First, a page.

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My goal is to reduce Scala compilation times. I'm using Intellij IDEA 10 with Scala 2.8.1-RC1.

I've read that using SBT will reduce compilation times because it is clever about re-building only the files/classes that have changed since the last build.

I understand that JRebel has a very similar purpose. Is there any point in using JRebel instead of, or in addition to, SBT?

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Any reason why you're not using the stable version of 2.8.1? – Rafe Kettler Dec 23 '10 at 20:19
Just haven't caught up yet. Adding it to the to-do list now. – David Dec 23 '10 at 20:28
Now that this question has >1 year to age like a fine wine or a mysterious container of tupperware in the back of the fridge, it should be noted there's a JRebel plugin for SBT: github.com/Gekkio/sbt-jrebel-plugin – Chuck Adams Jan 12 '12 at 17:33
up vote 17 down vote accepted

They do different things. SBT has a pretty speedy continuous incremental build system. JRebel dynamically reloads classes into a running program as they are rebuilt. It's something like a Java debugger's ability to modify a running program but with far fewer annoying limitations. SBT and JRebel are complementary.

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You might also say that SBT obviates Hudson or other CI tools. Or that it obviates the red squiggly lines your IDE generates when you enter code that won't compile. But those tools are still useful even with SBT, and SBT offers lots of great features beyond CI and hot deployment.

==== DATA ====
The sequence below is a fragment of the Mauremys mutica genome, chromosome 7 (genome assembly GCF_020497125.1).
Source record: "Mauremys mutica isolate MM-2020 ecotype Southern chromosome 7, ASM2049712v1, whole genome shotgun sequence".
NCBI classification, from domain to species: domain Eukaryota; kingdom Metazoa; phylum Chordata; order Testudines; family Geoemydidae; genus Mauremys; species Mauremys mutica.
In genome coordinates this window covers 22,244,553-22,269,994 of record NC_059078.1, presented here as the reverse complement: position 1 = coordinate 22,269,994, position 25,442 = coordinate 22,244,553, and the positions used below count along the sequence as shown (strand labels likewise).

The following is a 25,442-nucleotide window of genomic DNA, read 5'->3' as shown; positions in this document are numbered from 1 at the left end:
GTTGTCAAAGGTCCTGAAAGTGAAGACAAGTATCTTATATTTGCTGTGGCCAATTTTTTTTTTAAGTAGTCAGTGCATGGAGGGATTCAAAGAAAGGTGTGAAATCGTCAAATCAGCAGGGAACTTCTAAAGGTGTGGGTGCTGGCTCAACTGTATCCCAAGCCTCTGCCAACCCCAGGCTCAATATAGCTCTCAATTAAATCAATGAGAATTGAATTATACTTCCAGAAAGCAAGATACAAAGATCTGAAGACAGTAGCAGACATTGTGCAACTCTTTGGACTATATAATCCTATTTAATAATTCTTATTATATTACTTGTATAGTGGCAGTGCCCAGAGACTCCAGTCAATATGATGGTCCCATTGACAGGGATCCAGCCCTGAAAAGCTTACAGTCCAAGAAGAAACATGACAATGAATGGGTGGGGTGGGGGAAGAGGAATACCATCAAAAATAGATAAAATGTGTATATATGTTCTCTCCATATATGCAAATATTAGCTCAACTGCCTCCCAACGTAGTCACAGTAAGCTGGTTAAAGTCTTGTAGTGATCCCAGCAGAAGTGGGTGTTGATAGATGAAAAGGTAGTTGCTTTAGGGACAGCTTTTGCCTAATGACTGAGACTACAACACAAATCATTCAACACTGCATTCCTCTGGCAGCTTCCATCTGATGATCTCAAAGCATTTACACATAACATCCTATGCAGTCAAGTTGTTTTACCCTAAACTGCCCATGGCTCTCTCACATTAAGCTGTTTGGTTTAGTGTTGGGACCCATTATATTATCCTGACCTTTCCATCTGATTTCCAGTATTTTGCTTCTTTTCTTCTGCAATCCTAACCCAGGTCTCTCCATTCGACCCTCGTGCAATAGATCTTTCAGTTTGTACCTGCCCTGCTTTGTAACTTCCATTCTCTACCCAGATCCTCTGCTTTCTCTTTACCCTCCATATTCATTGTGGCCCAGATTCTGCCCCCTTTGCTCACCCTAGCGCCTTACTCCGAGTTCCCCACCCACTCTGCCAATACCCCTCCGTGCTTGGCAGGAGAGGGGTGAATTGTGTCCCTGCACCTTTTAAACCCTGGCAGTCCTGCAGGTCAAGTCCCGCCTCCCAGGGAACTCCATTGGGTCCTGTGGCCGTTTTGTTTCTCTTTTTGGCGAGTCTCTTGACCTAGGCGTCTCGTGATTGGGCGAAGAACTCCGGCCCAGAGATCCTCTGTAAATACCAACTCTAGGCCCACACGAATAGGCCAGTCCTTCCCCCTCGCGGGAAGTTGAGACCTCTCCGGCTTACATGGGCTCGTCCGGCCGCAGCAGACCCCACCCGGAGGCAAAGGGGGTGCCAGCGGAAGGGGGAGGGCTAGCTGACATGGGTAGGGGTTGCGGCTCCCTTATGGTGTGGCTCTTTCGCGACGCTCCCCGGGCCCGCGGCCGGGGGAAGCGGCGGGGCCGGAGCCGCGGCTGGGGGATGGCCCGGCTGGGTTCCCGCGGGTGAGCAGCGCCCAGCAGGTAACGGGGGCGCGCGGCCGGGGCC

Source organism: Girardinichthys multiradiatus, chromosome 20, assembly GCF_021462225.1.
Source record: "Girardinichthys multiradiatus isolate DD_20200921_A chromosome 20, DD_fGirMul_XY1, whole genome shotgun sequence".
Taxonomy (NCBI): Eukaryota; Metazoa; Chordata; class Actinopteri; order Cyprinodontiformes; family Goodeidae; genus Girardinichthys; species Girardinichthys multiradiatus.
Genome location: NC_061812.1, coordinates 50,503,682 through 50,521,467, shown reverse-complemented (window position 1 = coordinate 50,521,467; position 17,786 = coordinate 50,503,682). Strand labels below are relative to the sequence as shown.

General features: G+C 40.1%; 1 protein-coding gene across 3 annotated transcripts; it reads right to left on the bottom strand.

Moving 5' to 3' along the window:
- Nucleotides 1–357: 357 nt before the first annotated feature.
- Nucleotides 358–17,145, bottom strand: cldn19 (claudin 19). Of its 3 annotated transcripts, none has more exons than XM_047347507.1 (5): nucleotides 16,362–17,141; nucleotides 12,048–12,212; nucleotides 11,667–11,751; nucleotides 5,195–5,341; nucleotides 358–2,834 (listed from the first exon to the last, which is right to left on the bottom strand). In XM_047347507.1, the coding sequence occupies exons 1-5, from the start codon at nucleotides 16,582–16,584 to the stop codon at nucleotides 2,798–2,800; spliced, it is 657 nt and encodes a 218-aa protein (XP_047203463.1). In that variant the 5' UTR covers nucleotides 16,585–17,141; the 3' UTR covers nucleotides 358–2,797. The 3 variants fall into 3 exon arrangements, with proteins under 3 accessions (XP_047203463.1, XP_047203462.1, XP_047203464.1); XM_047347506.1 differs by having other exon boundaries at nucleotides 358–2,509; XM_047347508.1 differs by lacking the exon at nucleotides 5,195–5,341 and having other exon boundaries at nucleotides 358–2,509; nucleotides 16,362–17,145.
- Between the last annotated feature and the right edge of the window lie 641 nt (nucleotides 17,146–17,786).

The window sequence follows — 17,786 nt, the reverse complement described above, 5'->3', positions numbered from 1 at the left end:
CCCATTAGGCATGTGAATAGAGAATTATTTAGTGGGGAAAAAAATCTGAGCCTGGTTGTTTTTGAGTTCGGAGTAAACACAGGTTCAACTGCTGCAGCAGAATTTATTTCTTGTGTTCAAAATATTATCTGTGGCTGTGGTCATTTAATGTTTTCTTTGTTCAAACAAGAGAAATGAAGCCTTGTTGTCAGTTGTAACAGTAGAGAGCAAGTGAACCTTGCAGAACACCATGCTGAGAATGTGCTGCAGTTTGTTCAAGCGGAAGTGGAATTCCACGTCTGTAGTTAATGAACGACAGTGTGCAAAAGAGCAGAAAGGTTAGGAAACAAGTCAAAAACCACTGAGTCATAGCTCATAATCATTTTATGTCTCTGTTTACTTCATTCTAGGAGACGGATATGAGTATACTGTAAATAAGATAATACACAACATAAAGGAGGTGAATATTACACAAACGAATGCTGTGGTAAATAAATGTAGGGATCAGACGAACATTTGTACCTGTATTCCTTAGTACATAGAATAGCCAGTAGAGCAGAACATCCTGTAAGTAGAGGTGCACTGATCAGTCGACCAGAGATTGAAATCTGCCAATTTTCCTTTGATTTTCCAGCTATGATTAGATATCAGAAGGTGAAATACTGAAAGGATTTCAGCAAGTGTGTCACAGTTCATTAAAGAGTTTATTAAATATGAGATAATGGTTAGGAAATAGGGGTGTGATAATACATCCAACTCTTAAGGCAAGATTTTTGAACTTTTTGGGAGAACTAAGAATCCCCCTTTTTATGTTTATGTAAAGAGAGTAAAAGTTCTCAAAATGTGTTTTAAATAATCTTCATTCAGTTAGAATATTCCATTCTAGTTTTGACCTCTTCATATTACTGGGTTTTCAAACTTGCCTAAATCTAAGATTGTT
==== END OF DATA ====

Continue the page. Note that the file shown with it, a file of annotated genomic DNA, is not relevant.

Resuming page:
It does obviate Maven.

SBT overlaps with JRebel for me a bit - like when I use SBT to continuously compile and redeploy a web application to jetty (~prepare-webapp). That feels quite a lot like using JRebel to continuously push changes out to a Java application container.

It offers "poor mans continuous integration" with quick code change detection and testing: http://devblog.point2.com/2009/07/27/scala-continuous-testing-with-sbt/

In general, SBT is the make/ant/maven replacement you should use for Scala. I'm constantly impressed with how it streamlines development, and I miss it when I go back to Java/Maven (even with JRebel). You should use it regardless of what other tools and frameworks you find useful.

Hope that helps :)

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